What is in this article?:
- Larger-seeded peanuts change thinking on calcium needs
- Want good seed germination
• For the past couple of years, says Harris, Georgia researchers have looked at peanut calcium nutrition and germination.
• With peanuts, “place” can be critical because you have to have soluble calcium in the pegging zone or the top 3 or 4 inches.
• Peanut yields definitely can be limited in low-calcium environments.
• It’s probably better if growers are on the higher side as far as calcium goes
New larger-seeded peanut varieties — such as GA-06G, FLA-07 and Tifguard — have changed how growers think about calcium requirements.
“A peanut is fairly unique,” says Glen Harris, University of Georgia Extension soil scientist. “Being a legume, it fixes nitrogen, and it’s also a good scavenger of P and K. So really, as far N, P and K fertilizers, there’s not as much emphasis as with calcium. Calcium is needed in peanuts for yield, for avoiding pops, and for germination.”
For the past couple of years, says Harris, Georgia researchers have looked at peanut calcium nutrition and germination.
“The buzz words nationwide in fertilization for all crops are the four R’s — the right rate, the right time, the right place and the right source. With peanuts, we’ve concentrated mostly on the rate side, looking at rates mostly of gypsum. This past year, we started looking not only at sources but also at timing. We’ve talked about putting out lime at planting, gypsum at bloom-time, and exploring questions of how late is too late to put on gypsum, so we have different issues with timing,” he says.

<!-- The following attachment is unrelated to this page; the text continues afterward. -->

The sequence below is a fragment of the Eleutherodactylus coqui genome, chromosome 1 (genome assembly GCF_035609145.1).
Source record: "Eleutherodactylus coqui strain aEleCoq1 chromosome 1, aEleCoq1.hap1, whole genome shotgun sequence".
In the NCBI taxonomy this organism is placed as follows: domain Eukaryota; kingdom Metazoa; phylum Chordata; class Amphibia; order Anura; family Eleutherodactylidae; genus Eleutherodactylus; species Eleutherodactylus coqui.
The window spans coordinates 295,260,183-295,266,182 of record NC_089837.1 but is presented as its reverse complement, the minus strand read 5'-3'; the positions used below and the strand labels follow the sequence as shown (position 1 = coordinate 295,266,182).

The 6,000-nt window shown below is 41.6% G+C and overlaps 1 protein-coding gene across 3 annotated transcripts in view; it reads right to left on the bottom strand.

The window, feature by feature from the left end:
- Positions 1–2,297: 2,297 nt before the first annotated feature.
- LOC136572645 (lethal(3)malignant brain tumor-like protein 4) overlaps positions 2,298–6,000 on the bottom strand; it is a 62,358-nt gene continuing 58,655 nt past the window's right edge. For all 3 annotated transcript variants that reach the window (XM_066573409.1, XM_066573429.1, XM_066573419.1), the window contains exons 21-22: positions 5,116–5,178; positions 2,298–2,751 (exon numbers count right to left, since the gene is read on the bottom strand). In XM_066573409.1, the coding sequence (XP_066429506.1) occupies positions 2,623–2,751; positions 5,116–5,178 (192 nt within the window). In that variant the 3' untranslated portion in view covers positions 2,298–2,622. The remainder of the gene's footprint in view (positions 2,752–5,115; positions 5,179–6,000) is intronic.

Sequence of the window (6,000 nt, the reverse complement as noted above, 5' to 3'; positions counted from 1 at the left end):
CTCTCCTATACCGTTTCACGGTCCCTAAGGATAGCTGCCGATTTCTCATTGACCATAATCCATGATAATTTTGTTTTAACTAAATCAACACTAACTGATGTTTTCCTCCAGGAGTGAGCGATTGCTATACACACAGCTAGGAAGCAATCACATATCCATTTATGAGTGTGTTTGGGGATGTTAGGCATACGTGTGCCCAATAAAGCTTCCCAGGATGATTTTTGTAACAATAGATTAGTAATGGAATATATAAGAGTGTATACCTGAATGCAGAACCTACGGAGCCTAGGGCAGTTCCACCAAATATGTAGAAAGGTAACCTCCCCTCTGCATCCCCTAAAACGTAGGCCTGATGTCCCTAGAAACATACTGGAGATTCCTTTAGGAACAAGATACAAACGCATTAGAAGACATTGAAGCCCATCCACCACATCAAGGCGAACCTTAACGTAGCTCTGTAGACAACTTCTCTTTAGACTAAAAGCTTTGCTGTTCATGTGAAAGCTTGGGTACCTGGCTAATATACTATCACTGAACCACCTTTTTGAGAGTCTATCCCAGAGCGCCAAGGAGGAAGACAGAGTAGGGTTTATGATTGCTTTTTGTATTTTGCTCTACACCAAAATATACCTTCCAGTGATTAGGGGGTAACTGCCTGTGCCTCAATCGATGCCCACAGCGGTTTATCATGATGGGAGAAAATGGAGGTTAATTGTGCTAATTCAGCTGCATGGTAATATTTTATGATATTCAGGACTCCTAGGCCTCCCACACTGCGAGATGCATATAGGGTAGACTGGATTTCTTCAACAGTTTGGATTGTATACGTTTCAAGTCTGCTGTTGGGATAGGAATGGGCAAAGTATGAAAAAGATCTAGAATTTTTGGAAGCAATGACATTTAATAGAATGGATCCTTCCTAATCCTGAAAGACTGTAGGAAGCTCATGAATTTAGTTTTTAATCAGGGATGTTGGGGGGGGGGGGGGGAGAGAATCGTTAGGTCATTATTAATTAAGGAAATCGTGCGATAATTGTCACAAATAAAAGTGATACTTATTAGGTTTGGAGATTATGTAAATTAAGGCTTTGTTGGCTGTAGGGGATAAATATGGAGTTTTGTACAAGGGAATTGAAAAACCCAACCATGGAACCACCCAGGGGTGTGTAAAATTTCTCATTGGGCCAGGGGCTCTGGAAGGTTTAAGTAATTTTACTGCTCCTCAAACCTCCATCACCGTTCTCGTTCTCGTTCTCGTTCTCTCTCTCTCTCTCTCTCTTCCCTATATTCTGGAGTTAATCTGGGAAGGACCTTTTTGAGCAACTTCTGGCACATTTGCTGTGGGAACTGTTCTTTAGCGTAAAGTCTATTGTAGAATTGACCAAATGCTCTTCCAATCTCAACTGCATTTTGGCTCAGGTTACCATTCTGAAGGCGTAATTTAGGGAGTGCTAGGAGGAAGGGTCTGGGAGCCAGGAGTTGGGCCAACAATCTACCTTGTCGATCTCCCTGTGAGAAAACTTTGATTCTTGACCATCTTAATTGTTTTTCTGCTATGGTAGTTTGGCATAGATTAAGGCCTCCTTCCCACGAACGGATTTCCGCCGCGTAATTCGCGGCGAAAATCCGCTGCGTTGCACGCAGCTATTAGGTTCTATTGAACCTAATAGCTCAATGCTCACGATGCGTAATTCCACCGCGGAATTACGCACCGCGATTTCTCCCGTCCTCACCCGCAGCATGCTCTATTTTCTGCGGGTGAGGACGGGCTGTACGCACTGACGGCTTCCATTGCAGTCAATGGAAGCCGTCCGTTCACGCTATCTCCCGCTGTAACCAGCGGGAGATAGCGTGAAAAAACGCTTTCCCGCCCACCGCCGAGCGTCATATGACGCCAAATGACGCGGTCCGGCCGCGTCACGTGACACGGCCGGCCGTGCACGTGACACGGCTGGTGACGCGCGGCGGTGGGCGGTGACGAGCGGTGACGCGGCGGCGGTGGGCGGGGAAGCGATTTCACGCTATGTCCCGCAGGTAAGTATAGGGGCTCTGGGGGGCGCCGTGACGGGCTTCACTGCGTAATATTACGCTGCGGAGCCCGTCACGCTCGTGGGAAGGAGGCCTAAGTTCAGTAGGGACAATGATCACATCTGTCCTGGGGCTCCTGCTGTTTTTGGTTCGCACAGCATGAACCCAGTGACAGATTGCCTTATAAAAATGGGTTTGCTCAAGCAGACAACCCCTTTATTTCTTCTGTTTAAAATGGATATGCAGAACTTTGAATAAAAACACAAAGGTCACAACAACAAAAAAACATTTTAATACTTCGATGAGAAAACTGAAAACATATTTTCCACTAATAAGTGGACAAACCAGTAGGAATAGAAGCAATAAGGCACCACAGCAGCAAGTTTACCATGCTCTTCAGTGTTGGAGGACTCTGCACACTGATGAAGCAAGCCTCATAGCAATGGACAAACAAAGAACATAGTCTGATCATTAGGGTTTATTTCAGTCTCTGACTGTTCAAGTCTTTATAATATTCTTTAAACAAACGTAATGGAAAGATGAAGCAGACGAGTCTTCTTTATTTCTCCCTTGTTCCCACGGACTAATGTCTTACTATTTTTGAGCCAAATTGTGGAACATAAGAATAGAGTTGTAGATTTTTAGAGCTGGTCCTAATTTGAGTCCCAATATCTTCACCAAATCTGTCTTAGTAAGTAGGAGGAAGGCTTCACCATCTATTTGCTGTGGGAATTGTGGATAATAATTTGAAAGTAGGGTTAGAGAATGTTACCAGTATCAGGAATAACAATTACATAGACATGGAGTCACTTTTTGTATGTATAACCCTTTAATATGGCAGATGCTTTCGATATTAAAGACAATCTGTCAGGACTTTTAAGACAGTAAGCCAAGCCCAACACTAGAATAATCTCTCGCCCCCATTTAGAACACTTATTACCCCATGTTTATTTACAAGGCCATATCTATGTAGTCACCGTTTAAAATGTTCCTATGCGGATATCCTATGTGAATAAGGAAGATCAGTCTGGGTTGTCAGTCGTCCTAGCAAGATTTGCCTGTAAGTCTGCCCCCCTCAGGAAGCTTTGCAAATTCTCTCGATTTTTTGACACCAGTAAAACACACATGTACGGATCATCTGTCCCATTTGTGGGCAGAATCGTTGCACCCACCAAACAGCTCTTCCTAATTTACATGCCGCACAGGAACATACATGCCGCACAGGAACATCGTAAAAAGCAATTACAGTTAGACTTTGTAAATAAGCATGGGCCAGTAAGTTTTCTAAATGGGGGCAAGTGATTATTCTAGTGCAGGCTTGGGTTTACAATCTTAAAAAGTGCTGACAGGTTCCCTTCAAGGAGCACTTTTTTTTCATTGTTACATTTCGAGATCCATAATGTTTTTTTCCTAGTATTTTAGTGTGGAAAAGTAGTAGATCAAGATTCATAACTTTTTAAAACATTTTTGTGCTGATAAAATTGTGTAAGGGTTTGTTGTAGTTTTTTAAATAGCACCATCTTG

With peanuts, “place” can be critical because you have to have soluble calcium in the pegging zone or the top 3 or 4 inches, says Harris.
“It needs to dissolve in water and get right through the hull to the developing nut. That’s why we’re looking at surface-applying most of these materials,” he says.
If you’re producing a peanut for seed, University of Georgia recommends that a grower put on 1,000 pounds of gypsum, no matter the calcium level in the soil. “If you’re using the lime method, we say use it at planting. And for everything else, we say you can take a pegging zone test. If you have at least 500 pounds of calcium, you don’t need to put gypsum on those peanuts,” says Harris.
Peanut yields definitely can be limited in low-calcium environments, he says. “We looked at Georgia Green as our smaller-seeded peanut and GA-06G as the larger seeded. In a very low-calcium environment, 271 pounds in the pegging zone, we see dramatic yield increases when we put on that gypsum.”